Sunday, 28 February 2010

Building with earth

Earth. That stuff all around us. The skin of our planet, residue of incalcuable eons of rocks, trees, bugs, fungi and a vast array of other living things squishing together to make this medium for life itself.

I've always thought of it as something we use to grow plants in, or on building sites we move it out of the way to make room for "modern" building materials - cement foundations, brick walls, cement-based plasters and the like. But how about actually building our houses with earth?

Mud huts in Africa spring to mind, or cave-like domes to keep the evening coolness over scorching day, in arid Arabian deserts. But what about here in chilly Europe with our incessent rain? Is it even an option?
It seems so: Ken Neal showed us how with his cob-house in the South of England. Amazing: just add straw and stamp it down, and up the walls soared. Ken's a cob-maestro from those parts, and says that this type of building was normal in times past, in Europe since the 12th century... His cob-house shown here on the left, detail below on right.

Cob houses are one of so many ways of building with earth, the mind boggles at how little we knows about it. OK, there is a small but growing number of builders and crafts-people out there who are working with natural building materials. But the mainstream building industry is almost completely unaware of these options. As I happen to live in a modern society I want to know which other earth-building options there are that might be suitable, in our temperate climate.

OK so there's earth-bag building, brought to public recognition by Nader Khalili of the Cal-Earth Institute. These links show it all: basically a way of making domed buildings with circles of earth in bags. Plastered inside and out with more earth, or a bit of lime for more rainy climes.

Rammed earth is another one, used a lot in the South of Portugal. Also used by the CAT in Wales in a big scale for their new "institute for sustainable education". I've heard it is really labour intensive, like cob buildings, so maybe not that suitable for our renovation where we are surrounded in granite rock. The point about rammed earth and the bagged-wall system is that they offer huge thermal mass, like a house built from rock does: cool in summer, warm in winter (as long as you've got a nice stove or something warming it up). This does not mean it has insulative capacities: unless you put something with fibres and air-gaps in it, like straw.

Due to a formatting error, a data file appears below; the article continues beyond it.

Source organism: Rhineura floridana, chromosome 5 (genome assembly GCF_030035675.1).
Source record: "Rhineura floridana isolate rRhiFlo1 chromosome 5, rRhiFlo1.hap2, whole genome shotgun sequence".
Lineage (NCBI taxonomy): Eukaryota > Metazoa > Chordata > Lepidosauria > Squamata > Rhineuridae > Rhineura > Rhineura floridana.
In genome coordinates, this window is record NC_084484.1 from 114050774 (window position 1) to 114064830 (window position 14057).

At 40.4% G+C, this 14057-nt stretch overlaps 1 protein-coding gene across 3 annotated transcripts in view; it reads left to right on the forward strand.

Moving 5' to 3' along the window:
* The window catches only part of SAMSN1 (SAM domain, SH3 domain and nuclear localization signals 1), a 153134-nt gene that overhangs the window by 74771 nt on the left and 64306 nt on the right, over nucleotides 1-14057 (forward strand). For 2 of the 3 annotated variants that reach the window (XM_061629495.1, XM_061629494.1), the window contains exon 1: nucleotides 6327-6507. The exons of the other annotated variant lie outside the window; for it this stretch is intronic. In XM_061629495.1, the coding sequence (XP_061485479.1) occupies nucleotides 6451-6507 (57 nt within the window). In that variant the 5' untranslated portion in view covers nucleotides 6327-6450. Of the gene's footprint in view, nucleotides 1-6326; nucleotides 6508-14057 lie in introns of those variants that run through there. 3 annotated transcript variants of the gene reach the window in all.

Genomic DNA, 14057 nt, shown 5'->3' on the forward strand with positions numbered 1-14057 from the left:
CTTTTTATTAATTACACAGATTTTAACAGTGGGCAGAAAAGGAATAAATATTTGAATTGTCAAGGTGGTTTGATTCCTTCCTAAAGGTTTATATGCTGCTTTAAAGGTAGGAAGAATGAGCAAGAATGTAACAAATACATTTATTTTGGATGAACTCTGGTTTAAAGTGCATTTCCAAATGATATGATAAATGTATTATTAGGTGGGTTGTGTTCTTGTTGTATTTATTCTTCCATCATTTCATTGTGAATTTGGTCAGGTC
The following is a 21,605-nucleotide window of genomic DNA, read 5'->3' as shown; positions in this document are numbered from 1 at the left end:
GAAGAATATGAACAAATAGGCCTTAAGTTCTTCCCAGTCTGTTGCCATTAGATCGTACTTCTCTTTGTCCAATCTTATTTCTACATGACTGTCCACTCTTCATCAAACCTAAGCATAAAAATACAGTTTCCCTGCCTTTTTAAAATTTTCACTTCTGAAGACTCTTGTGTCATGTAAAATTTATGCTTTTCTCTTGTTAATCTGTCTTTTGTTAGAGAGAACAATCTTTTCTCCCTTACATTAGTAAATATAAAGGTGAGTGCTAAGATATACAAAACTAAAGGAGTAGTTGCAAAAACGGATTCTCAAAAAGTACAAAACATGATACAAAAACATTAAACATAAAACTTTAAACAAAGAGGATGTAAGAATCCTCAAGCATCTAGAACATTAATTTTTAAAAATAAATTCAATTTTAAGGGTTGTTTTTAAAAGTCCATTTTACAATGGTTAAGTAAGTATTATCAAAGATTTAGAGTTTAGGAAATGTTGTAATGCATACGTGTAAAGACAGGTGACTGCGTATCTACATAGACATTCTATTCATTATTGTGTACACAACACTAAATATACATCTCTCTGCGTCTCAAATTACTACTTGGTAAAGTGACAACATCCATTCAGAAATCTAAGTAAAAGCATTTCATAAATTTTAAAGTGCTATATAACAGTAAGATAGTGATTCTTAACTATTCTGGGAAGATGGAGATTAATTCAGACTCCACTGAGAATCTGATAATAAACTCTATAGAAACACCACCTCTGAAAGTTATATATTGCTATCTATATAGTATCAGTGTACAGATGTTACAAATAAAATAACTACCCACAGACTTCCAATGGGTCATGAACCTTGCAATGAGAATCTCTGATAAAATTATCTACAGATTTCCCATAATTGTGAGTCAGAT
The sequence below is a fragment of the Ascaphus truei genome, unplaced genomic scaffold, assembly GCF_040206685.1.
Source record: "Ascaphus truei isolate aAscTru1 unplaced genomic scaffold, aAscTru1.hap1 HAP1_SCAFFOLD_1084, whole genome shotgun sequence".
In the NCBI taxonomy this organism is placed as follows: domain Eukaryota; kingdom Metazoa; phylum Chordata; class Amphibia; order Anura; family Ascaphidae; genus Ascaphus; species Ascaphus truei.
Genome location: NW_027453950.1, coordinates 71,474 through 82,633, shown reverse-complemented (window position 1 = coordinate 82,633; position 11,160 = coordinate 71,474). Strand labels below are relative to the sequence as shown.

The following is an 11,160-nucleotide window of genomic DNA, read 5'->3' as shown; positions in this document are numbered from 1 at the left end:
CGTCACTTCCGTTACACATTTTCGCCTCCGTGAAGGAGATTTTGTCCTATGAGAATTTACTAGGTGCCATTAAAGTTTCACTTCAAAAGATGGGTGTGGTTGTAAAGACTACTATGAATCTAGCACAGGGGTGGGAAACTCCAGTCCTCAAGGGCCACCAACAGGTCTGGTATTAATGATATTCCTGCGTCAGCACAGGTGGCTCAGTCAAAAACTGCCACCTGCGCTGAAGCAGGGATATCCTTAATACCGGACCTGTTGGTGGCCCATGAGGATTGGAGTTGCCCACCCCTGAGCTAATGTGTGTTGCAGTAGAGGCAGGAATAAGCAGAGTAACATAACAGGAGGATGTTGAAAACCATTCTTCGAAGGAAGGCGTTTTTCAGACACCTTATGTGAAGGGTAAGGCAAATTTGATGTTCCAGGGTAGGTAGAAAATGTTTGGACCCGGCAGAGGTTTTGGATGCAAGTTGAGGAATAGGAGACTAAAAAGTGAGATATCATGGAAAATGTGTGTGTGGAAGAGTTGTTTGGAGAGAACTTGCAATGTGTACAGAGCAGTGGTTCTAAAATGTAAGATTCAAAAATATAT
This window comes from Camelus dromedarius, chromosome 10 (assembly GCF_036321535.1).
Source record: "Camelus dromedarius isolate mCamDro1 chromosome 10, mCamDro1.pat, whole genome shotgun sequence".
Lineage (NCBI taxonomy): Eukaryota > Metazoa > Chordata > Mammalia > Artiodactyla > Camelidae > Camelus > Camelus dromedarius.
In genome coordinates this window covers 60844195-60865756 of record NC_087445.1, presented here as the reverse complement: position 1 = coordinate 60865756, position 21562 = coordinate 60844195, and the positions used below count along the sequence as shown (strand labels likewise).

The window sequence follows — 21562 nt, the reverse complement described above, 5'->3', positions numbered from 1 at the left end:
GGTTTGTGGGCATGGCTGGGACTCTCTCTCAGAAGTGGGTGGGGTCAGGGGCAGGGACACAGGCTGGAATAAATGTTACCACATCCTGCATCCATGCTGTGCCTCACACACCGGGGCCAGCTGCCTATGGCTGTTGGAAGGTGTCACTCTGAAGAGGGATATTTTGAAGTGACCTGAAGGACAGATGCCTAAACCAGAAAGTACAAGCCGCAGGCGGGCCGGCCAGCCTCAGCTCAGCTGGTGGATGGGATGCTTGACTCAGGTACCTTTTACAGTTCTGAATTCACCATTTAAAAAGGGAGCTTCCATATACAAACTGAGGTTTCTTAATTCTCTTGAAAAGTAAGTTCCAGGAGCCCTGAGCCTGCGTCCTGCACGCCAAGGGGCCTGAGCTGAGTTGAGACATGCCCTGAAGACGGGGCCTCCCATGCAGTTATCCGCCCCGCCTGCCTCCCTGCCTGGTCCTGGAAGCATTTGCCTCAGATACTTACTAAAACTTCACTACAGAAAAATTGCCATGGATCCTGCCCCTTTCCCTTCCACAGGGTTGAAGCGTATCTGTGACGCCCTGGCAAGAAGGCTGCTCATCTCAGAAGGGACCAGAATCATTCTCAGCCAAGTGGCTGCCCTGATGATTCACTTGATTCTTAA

In fact because rock and wood is readily available here, and straw bale too (nearby Ourense in Galicia). We're thinking of using straw for any new extensions, to be covered outside in a lime render, internally with earth plaster. Which bring us to the other application of earth in building: as a plastering material. (In this case, the straw provides mega insulation, the plaster lends some thermal mass, if you slap it on thick enough).

Somehow, over the last 100 years or so of industrialisation, we have seen cement-based plasters taking over the internal plastering show. This great book gives a full summary of all the possibilities available to us, from clay, gypsum, to straw-clay and so on.

From this book, being at CAT, our own experiences and so on, here's a few reasons why I think earth plasters are so much better than cement:

1. Beathability: cement plaster and walls don't breath, so it's like living in a plastic box unless you have a really well built and managed ventilation system. Earth (and lime) walls allow vapours out but stop water coming in. Like gortex.

2. Economics: if you have a clay based earth in your area it's free, thus cheaper than cement.

3. Environment: Manufacturing a tonne of cement produces a tonne of carbon dioxide into our already choked atmosphere. Plus transport, distribution, sprawling factories, mountains carved up to extract the raw material. It burns your hands, stings your eyes, ruins your tools. Nightmare. Earth does none of these things and at the end of it's life an earth house can be turned back into garden.

4. Easy to work with: no need to pay specialist builders when you can do it with your mates and family.

5. Wood rot factor. We have found that any wood elements in our house that had been surrounded in cement plaster or external render was completely rotted. In contrast, where they had left the earth&lime plaster over wooden walls, the wood was still in perfect condition, after maybe a hundred years. I guess it is like putting your foot in a plastic bag to keep it dry, compared to a sock.

So last weekend Miriem asked if we would come and help with some earth plastering in her wee house in the Galician mountains we said "Sure". As discussed above, in theory it makes sense, now we need the experience. Either way, we like the idea of helping out with other natural building projects in this area. In fact there's a kind of network of folk between Galicia and North Portugal that get together fairly regularly to help each other out. So it was that Kira and I volunteered to represent our family, and off we went.